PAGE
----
We were delighted to visit Alex Prager, Part One: The Mountain, a show of new work by artist Alex Prager, in the latest exhibition at Lehman Maupin London. It is notable that these works feature a return to portraiture, something that she worked more with early in her career.
Prager says about the exhibition ‘This is the first time I was interested in going back to photography in such a straightforward way, as I haven’t used portraiture since early in my career. In recent years I’ve been so entrenched in creating films, or writing screenplays. The idea of going backwards to where I started felt really confusing, but the desire wouldn’t go away.’
Its title, Alex Prager, Part One: The Mountain, is highly symbolic, with the idea of the mountain as referenced throughout literature, religion, and psychology as a place of revelation or reckoning. If we have found ourselves metaphorically on the mountain over the course of the past two years, Prager’s newest body of work prompts us to imagine what the world will look like when we finally come back down.
Prager states that the inspiration for The Mountain came from a desire to examine the myriad emotional states we have all recently experienced. Conceived as psychological portraits, these images visualise a private moment that is understood universally.
As both a photographer and filmmaker, Prager is known for her elaborately staged scenes that capture a moment frozen in time, inviting the viewer to complete the story. An uncanny, dreamlike mood is heightened by use of saturated colours that recall technicolor films, as well as the mysterious or inexplicable happenings she often depicts.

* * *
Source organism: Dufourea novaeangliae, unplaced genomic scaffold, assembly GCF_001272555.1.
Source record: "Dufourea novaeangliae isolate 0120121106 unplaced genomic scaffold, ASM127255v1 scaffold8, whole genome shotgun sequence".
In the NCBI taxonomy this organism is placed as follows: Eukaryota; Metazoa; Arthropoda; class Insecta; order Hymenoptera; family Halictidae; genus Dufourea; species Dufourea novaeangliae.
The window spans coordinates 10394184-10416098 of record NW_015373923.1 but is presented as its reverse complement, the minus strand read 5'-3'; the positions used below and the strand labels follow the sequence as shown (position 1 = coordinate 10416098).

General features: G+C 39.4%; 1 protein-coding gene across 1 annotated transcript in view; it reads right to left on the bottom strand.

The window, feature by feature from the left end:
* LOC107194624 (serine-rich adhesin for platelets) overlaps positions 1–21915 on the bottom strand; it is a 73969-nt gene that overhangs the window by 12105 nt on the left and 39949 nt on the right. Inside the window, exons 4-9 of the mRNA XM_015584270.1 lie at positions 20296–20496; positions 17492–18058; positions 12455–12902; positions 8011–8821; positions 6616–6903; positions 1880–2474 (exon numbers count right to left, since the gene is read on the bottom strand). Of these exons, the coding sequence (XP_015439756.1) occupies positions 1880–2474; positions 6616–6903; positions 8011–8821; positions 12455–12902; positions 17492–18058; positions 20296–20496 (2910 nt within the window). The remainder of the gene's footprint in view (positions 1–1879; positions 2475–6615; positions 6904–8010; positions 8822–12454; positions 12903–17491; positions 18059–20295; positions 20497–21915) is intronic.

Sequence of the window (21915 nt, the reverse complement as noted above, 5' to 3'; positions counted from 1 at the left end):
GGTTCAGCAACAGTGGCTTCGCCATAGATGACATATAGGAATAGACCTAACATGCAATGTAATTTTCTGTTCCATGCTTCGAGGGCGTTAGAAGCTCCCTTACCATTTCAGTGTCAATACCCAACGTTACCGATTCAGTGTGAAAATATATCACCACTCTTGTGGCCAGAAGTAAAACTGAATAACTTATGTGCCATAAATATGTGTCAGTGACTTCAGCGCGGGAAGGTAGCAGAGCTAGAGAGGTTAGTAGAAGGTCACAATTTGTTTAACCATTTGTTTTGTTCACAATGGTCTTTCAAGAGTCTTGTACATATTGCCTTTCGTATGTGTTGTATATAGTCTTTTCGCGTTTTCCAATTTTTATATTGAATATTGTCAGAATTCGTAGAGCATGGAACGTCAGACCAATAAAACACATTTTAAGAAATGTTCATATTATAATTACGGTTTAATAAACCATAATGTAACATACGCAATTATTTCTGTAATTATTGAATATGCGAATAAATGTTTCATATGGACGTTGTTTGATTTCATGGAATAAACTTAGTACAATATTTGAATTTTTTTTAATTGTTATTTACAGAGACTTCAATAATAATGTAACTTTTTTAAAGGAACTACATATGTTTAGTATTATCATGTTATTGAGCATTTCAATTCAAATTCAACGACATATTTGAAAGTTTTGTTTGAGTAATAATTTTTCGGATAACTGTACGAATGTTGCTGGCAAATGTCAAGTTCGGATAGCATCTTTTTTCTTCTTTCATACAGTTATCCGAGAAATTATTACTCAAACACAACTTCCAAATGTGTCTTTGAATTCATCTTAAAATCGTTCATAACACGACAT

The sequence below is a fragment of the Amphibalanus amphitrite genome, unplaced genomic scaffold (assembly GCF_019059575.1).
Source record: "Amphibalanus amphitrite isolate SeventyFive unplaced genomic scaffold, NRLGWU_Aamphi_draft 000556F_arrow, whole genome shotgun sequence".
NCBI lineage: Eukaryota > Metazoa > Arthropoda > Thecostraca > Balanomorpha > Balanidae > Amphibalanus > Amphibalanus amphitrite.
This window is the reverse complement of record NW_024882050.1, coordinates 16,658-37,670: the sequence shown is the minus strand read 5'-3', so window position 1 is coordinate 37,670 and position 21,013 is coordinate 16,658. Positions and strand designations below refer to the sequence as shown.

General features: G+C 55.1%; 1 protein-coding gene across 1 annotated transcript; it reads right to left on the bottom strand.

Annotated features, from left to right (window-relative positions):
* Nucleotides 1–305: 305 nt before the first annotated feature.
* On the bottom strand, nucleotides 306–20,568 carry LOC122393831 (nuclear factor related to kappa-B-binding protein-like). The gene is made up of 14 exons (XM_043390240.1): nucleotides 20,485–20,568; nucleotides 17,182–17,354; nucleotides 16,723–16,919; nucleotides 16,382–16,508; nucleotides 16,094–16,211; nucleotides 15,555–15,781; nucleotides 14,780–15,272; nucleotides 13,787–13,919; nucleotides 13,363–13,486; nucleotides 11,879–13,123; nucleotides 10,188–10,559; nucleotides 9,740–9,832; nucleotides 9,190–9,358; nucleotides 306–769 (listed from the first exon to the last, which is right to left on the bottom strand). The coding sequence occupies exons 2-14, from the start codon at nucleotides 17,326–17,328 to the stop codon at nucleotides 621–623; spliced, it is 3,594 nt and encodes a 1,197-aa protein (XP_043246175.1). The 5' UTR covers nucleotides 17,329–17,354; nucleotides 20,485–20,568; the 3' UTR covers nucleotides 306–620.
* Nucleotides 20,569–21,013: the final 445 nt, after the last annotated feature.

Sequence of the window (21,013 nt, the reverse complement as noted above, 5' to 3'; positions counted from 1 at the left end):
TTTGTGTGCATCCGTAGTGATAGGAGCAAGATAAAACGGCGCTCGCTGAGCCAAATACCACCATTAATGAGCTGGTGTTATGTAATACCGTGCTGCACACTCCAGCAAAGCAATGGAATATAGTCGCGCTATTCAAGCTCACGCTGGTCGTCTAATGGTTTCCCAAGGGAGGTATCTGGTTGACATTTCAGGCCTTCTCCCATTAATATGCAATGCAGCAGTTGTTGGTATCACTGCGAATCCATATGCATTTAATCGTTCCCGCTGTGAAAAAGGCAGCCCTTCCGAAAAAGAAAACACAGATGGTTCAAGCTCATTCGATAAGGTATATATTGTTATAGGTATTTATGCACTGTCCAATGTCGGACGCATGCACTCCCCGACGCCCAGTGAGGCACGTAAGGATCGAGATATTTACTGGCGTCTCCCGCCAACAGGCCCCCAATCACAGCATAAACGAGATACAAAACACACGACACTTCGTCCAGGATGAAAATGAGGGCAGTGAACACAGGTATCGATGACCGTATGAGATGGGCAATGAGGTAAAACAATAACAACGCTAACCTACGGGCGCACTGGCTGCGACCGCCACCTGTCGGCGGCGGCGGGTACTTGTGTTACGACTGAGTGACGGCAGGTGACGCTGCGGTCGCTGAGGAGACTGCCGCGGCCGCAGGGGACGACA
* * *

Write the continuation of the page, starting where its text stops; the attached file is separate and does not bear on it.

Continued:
Prager’s immersive, large-scale photographs of crowds are among her best-known work the artist’s newest series are rendered on a smaller, more intimate scale. Part One: The Mountain features a series of stripped-down Americana portraits that capture the artist’s subjects in the midst of intense inner turmoil.
Hyperreal details such as the signatures on the cast of a high school football player, firmly locate Prager’s images in the real world and belying the sense of the surreal.
In High Noon a traditionally styled cowboy is seen falling to his knees in a scrubby, lifeless landscape, his revolver flying out of his hand towards the sky. The look on his face is difficult to decipher, and it is unclear whether his expression is one of despair and anguish or joy and release.
Another image in the series, Dawn, features a contemporary female cherub, dressed only in white socks and earrings. The cherub’s arms and legs are outstretched, and she appears to be flying through the sky, but again the viewer cannot determine whether she is ascending in a state of elation or falling harshly back to earth.
Each image in the series occupies similarly ambiguous territory, leaving space for the viewer to interpret each scene and draw their own narrative conclusions.
For more information visit Lehman Maupin London
To buy other Alex Prager artwork plus other editioned prints visit www.feuteu.com
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